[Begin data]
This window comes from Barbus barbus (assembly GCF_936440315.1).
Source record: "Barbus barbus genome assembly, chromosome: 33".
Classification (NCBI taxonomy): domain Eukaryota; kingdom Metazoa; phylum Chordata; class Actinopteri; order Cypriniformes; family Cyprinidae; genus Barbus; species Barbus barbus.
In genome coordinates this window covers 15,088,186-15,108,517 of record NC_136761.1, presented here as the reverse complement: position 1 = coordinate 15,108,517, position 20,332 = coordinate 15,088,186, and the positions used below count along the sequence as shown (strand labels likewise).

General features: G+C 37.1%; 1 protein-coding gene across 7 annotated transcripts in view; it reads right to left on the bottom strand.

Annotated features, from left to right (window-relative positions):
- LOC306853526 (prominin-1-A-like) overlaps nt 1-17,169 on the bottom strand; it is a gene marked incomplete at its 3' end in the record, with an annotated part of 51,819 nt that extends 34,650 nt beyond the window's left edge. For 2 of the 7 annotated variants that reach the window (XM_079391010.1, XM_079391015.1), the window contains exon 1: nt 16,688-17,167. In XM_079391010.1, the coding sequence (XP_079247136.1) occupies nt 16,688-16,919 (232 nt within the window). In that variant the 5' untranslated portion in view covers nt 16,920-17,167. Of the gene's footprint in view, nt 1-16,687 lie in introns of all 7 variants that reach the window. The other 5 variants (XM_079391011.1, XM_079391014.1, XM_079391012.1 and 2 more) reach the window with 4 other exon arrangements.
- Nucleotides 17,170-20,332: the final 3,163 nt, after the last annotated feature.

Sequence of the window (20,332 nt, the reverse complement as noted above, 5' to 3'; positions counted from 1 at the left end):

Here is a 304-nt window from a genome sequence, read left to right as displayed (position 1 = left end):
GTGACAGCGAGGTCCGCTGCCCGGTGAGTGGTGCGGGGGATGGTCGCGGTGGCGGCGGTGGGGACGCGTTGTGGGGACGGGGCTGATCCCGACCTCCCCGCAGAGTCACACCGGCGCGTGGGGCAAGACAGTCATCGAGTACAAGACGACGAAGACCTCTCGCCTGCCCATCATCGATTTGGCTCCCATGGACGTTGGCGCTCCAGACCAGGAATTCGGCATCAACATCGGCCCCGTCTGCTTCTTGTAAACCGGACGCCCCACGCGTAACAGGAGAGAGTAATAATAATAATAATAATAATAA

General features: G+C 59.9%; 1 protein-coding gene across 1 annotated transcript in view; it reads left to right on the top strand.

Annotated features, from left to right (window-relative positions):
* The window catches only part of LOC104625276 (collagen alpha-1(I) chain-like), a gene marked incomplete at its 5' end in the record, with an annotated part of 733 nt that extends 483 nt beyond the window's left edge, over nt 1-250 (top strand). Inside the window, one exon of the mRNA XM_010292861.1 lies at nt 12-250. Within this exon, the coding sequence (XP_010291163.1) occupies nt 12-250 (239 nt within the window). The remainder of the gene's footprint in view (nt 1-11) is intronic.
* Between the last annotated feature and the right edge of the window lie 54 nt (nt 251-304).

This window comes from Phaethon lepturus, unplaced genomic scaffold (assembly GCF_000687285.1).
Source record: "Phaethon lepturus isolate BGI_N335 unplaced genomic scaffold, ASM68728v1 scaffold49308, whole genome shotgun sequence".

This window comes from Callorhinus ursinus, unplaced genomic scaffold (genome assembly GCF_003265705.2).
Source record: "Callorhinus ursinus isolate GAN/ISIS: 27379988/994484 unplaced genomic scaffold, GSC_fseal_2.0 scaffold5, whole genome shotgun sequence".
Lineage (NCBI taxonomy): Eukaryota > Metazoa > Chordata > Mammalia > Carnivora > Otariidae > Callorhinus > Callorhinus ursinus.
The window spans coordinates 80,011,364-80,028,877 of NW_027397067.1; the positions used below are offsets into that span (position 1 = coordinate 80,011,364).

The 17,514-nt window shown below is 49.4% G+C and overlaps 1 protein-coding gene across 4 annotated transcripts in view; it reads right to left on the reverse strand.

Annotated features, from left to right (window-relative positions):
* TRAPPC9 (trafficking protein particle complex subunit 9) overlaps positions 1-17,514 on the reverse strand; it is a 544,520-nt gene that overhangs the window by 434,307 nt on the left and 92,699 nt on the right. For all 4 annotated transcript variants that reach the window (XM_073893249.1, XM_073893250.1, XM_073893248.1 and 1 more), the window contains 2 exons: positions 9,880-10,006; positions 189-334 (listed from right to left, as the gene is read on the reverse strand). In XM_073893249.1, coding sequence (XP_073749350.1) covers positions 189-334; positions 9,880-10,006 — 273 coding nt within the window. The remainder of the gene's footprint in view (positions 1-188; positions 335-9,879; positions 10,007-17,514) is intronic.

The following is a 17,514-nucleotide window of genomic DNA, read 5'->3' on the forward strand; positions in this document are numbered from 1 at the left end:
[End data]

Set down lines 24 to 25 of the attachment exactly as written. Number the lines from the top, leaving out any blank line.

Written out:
* TRAPPC9 (trafficking protein particle complex subunit 9) overlaps positions 1-17,514 on the reverse strand; it is a 544,520-nt gene that overhangs the window by 434,307 nt on the left and 92,699 nt on the right. For all 4 annotated transcript variants that reach the window (XM_073893249.1, XM_073893250.1, XM_073893248.1 and 1 more), the window contains 2 exons: positions 9,880-10,006; positions 189-334 (listed from right to left, as the gene is read on the reverse strand). In XM_073893249.1, coding sequence (XP_073749350.1) covers positions 189-334; positions 9,880-10,006 — 273 coding nt within the window. The remainder of the gene's footprint in view (positions 1-188; positions 335-9,879; positions 10,007-17,514) is intronic.

The following is a 17,514-nucleotide window of genomic DNA, read 5'->3' on the forward strand; positions in this document are numbered from 1 at the left end: